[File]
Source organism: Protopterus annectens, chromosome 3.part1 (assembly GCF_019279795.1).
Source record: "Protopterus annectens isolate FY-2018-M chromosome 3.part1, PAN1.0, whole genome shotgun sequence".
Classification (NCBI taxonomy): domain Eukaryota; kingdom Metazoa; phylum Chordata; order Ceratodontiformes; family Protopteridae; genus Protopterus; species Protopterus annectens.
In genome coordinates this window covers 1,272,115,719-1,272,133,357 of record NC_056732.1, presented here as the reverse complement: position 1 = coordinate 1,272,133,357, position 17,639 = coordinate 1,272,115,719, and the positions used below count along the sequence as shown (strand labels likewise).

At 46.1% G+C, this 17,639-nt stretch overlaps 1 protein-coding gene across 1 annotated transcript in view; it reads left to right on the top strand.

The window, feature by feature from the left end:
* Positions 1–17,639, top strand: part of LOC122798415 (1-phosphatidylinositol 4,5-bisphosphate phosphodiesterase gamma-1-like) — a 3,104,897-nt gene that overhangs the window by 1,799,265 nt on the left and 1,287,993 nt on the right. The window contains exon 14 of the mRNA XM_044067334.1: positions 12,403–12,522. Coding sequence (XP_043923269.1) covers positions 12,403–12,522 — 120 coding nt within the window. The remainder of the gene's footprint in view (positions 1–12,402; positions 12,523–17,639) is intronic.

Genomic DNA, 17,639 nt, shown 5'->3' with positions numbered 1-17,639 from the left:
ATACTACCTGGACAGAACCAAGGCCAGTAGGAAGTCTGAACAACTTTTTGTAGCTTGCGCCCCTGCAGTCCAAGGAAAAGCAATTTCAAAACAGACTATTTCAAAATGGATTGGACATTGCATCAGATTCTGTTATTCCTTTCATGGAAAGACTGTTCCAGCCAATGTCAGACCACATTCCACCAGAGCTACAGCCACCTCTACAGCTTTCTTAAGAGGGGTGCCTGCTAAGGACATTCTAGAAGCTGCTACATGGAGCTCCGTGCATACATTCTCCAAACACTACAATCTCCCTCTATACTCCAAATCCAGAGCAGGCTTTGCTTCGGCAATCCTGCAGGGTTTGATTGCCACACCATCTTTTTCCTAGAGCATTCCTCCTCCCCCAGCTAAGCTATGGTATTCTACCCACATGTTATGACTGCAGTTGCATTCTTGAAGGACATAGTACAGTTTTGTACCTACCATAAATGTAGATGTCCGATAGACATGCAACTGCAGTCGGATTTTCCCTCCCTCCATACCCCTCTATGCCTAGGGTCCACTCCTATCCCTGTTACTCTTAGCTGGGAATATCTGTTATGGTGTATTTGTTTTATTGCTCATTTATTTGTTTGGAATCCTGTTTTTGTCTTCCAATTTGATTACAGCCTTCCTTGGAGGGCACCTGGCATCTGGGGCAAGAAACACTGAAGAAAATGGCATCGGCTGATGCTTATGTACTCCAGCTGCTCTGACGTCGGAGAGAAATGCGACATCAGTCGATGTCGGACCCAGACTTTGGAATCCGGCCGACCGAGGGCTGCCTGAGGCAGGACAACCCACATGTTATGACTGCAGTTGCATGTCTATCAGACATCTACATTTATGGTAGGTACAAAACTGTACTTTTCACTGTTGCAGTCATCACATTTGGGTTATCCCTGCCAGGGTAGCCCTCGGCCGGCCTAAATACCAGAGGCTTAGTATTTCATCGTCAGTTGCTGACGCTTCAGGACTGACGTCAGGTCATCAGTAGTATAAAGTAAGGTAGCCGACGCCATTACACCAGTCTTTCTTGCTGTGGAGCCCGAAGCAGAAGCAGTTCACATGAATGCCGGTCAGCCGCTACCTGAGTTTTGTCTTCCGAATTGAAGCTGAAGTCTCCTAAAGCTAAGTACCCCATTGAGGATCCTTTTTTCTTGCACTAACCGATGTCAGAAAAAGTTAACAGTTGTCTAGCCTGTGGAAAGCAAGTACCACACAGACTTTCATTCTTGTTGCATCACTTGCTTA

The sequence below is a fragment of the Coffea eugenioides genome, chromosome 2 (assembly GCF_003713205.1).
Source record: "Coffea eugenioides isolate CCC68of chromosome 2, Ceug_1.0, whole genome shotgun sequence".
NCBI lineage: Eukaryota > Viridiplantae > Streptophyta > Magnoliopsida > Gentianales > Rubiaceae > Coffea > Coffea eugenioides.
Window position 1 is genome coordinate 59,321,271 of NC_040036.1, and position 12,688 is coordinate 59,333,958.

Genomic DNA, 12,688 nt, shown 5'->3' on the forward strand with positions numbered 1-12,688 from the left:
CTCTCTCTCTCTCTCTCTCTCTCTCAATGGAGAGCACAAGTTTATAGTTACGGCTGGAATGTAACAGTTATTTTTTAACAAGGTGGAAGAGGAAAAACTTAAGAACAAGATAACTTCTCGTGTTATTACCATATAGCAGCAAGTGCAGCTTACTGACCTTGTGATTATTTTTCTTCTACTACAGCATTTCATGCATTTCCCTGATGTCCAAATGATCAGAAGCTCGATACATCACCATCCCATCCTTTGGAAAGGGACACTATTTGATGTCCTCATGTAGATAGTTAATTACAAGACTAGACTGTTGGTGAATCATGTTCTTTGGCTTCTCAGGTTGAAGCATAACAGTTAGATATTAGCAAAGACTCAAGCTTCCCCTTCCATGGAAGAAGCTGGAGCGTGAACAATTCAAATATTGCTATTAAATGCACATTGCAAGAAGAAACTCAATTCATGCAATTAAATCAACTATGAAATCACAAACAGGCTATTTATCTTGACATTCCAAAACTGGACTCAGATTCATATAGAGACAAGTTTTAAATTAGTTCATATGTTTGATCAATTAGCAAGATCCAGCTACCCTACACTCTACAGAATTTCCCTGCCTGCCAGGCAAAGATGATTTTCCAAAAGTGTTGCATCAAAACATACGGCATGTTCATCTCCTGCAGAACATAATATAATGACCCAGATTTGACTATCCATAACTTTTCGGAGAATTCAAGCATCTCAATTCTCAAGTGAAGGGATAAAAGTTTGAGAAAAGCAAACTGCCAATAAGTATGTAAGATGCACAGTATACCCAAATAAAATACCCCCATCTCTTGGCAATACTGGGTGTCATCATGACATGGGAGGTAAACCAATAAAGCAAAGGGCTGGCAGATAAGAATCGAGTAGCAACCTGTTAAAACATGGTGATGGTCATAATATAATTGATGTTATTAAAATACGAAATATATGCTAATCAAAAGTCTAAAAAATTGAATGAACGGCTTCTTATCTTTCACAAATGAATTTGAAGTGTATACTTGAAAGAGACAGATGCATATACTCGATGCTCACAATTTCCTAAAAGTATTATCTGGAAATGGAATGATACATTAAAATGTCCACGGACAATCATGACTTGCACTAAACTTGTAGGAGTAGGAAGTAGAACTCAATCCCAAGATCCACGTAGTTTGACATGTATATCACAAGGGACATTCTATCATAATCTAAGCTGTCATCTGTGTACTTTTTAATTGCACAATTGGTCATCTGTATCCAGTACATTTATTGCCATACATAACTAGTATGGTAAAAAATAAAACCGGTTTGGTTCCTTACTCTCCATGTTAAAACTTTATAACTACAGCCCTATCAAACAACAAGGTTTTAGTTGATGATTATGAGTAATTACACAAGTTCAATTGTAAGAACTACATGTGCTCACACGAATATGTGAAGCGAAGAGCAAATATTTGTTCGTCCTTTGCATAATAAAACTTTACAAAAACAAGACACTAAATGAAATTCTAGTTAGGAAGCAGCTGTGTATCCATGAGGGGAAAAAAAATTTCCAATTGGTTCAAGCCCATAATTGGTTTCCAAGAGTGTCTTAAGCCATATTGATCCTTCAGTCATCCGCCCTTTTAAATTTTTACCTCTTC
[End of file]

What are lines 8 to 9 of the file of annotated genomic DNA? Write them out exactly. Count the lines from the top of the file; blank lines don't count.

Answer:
Genomic DNA, 17,639 nt, shown 5'->3' with positions numbered 1-17,639 from the left:
ATACTACCTGGACAGAACCAAGGCCAGTAGGAAGTCTGAACAACTTTTTGTAGCTTGCGCCCCTGCAGTCCAAGGAAAAGCAATTTCAAAACAGACTATTTCAAAATGGATTGGACATTGCATCAGATTCTGTTATTCCTTTCATGGAAAGACTGTTCCAGCCAATGTCAGACCACATTCCACCAGAGCTACAGCCACCTCTACAGCTTTCTTAAGAGGGGTGCCTGCTAAGGACATTCTAGAAGCTGCTACATGGAGCTCCGTGCATACATTCTCCAAACACTACAATCTCCCTCTATACTCCAAATCCAGAGCAGGCTTTGCTTCGGCAATCCTGCAGGGTTTGATTGCCACACCATCTTTTTCCTAGAGCATTCCTCCTCCCCCAGCTAAGCTATGGTATTCTACCCACATGTTATGACTGCAGTTGCATTCTTGAAGGACATAGTACAGTTTTGTACCTACCATAAATGTAGATGTCCGATAGACATGCAACTGCAGTCGGATTTTCCCTCCCTCCATACCCCTCTATGCCTAGGGTCCACTCCTATCCCTGTTACTCTTAGCTGGGAATATCTGTTATGGTGTATTTGTTTTATTGCTCATTTATTTGTTTGGAATCCTGTTTTTGTCTTCCAATTTGATTACAGCCTTCCTTGGAGGGCACCTGGCATCTGGGGCAAGAAACACTGAAGAAAATGGCATCGGCTGATGCTTATGTACTCCAGCTGCTCTGACGTCGGAGAGAAATGCGACATCAGTCGATGTCGGACCCAGACTTTGGAATCCGGCCGACCGAGGGCTGCCTGAGGCAGGACAACCCACATGTTATGACTGCAGTTGCATGTCTATCAGACATCTACATTTATGGTAGGTACAAAACTGTACTTTTCACTGTTGCAGTCATCACATTTGGGTTATCCCTGCCAGGGTAGCCCTCGGCCGGCCTAAATACCAGAGGCTTAGTATTTCATCGTCAGTTGCTGACGCTTCAGGACTGACGTCAGGTCATCAGTAGTATAAAGTAAGGTAGCCGACGCCATTACACCAGTCTTTCTTGCTGTGGAGCCCGAAGCAGAAGCAGTTCACATGAATGCCGGTCAGCCGCTACCTGAGTTTTGTCTTCCGAATTGAAGCTGAAGTCTCCTAAAGCTAAGTACCCCATTGAGGATCCTTTTTTCTTGCACTAACCGATGTCAGAAAAAGTTAACAGTTGTCTAGCCTGTGGAAAGCAAGTACCACACAGACTTTCATTCTTGTTGCATCACTTGCTTA